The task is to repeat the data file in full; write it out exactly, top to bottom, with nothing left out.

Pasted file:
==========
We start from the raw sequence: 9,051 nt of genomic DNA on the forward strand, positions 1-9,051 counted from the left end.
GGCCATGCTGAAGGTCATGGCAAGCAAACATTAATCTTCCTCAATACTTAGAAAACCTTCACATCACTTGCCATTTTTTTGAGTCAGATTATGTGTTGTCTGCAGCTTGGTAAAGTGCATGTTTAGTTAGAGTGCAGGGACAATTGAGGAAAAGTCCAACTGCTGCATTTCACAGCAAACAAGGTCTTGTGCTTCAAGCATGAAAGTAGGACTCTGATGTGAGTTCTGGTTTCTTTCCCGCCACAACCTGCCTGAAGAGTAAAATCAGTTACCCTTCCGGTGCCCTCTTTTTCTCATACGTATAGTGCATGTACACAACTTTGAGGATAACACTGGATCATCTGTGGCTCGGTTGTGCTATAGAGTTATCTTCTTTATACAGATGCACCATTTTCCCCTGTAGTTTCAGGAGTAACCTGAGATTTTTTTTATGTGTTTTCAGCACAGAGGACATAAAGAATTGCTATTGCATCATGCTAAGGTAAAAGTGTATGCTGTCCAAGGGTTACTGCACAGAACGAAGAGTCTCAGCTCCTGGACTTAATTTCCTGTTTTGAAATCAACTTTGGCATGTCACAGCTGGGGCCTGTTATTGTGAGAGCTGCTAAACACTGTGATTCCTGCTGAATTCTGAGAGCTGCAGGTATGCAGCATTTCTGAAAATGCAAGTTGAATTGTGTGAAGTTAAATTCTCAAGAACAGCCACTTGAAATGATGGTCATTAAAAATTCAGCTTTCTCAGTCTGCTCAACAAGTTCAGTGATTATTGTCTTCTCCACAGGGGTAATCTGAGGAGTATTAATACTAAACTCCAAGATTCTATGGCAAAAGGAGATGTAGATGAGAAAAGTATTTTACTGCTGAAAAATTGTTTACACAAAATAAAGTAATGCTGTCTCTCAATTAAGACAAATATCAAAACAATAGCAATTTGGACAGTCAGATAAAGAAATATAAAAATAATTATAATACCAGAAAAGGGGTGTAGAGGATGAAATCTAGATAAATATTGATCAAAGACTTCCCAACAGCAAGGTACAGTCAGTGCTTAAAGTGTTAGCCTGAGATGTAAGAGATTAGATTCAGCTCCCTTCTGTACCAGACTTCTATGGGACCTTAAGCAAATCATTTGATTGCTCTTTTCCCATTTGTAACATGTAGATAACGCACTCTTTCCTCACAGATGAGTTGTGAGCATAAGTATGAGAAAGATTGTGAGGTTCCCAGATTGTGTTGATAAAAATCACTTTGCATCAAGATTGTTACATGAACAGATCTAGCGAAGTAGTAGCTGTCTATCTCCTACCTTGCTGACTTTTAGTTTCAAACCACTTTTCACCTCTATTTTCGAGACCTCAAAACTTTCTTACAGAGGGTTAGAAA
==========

We start from the raw sequence: 9,051 nt of genomic DNA on the forward strand, positions 1-9,051 counted from the left end.
GGCCATGCTGAAGGTCATGGCAAGCAAACATTAATCTTCCTCAATACTTAGAAAACCTTCACATCACTTGCCATTTTTTTGAGTCAGATTATGTGTTGTCTGCAGCTTGGTAAAGTGCATGTTTAGTTAGAGTGCAGGGACAATTGAGGAAAAGTCCAACTGCTGCATTTCACAGCAAACAAGGTCTTGTGCTTCAAGCATGAAAGTAGGACTCTGATGTGAGTTCTGGTTTCTTTCCCGCCACAACCTGCCTGAAGAGTAAAATCAGTTACCCTTCCGGTGCCCTCTTTTTCTCATACGTATAGTGCATGTACACAACTTTGAGGATAACACTGGATCATCTGTGGCTCGGTTGTGCTATAGAGTTATCTTCTTTATACAGATGCACCATTTTCCCCTGTAGTTTCAGGAGTAACCTGAGATTTTTTTTATGTGTTTTCAGCACAGAGGACATAAAGAATTGCTATTGCATCATGCTAAGGTAAAAGTGTATGCTGTCCAAGGGTTACTGCACAGAACGAAGAGTCTCAGCTCCTGGACTTAATTTCCTGTTTTGAAATCAACTTTGGCATGTCACAGCTGGGGCCTGTTATTGTGAGAGCTGCTAAACACTGTGATTCCTGCTGAATTCTGAGAGCTGCAGGTATGCAGCATTTCTGAAAATGCAAGTTGAATTGTGTGAAGTTAAATTCTCAAGAACAGCCACTTGAAATGATGGTCATTAAAAATTCAGCTTTCTCAGTCTGCTCAACAAGTTCAGTGATTATTGTCTTCTCCACAGGGGTAATCTGAGGAGTATTAATACTAAACTCCAAGATTCTATGGCAAAAGGAGATGTAGATGAGAAAAGTATTTTACTGCTGAAAAATTGTTTACACAAAATAAAGTAATGCTGTCTCTCAATTAAGACAAATATCAAAACAATAGCAATTTGGACAGTCAGATAAAGAAATATAAAAATAATTATAATACCAGAAAAGGGGTGTAGAGGATGAAATCTAGATAAATATTGATCAAAGACTTCCCAACAGCAAGGTACAGTCAGTGCTTAAAGTGTTAGCCTGAGATGTAAGAGATTAGATTCAGCTCCCTTCTGTACCAGACTTCTATGGGACCTTAAGCAAATCATTTGATTGCTCTTTTCCCATTTGTAACATGTAGATAACGCACTCTTTCCTCACAGATGAGTTGTGAGCATAAGTATGAGAAAGATTGTGAGGTTCCCAGATTGTGTTGATAAAAATCACTTTGCATCAAGATTGTTACATGAACAGATCTAGCGAAGTAGTAGCTGTCTATCTCCTACCTTGCTGACTTTTAGTTTCAAACCACTTTTCACCTCTATTTTCGAGACCTCAAAACTTTCTTACAGAGGGTTAGAAA